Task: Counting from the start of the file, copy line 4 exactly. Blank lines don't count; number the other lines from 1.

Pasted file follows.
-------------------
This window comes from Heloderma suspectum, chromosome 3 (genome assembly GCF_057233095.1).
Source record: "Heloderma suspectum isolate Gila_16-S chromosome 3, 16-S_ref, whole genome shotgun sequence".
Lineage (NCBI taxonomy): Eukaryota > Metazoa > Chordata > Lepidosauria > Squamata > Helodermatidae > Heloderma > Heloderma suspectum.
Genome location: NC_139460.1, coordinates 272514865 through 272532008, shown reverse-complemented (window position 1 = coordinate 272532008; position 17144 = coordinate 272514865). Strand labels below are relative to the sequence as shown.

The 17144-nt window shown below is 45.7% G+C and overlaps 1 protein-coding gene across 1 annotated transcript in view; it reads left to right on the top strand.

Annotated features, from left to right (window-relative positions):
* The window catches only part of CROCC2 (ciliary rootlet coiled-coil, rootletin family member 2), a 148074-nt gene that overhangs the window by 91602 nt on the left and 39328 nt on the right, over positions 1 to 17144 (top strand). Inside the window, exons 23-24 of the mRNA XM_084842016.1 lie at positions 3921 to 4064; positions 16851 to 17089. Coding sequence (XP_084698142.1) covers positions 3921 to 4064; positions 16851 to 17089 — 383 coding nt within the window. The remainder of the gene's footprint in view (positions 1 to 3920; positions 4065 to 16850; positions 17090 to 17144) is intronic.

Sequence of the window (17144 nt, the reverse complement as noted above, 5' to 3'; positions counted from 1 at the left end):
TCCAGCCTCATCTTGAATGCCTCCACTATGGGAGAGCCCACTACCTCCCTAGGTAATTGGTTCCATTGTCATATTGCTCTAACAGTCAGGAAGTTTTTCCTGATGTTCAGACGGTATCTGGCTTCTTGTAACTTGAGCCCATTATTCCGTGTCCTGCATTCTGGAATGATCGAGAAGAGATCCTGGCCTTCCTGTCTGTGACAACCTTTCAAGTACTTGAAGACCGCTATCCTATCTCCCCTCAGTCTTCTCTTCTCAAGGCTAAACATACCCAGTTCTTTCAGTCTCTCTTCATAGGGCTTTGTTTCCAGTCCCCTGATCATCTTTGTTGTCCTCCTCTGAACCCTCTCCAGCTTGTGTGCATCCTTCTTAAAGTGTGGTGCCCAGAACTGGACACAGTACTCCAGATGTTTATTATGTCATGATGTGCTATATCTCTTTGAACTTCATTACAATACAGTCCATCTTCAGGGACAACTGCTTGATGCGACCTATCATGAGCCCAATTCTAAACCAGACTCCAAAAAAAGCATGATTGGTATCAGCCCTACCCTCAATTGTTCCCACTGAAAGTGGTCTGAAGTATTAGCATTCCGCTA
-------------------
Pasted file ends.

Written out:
Genome location: NC_139460.1, coordinates 272514865 through 272532008, shown reverse-complemented (window position 1 = coordinate 272532008; position 17144 = coordinate 272514865). Strand labels below are relative to the sequence as shown.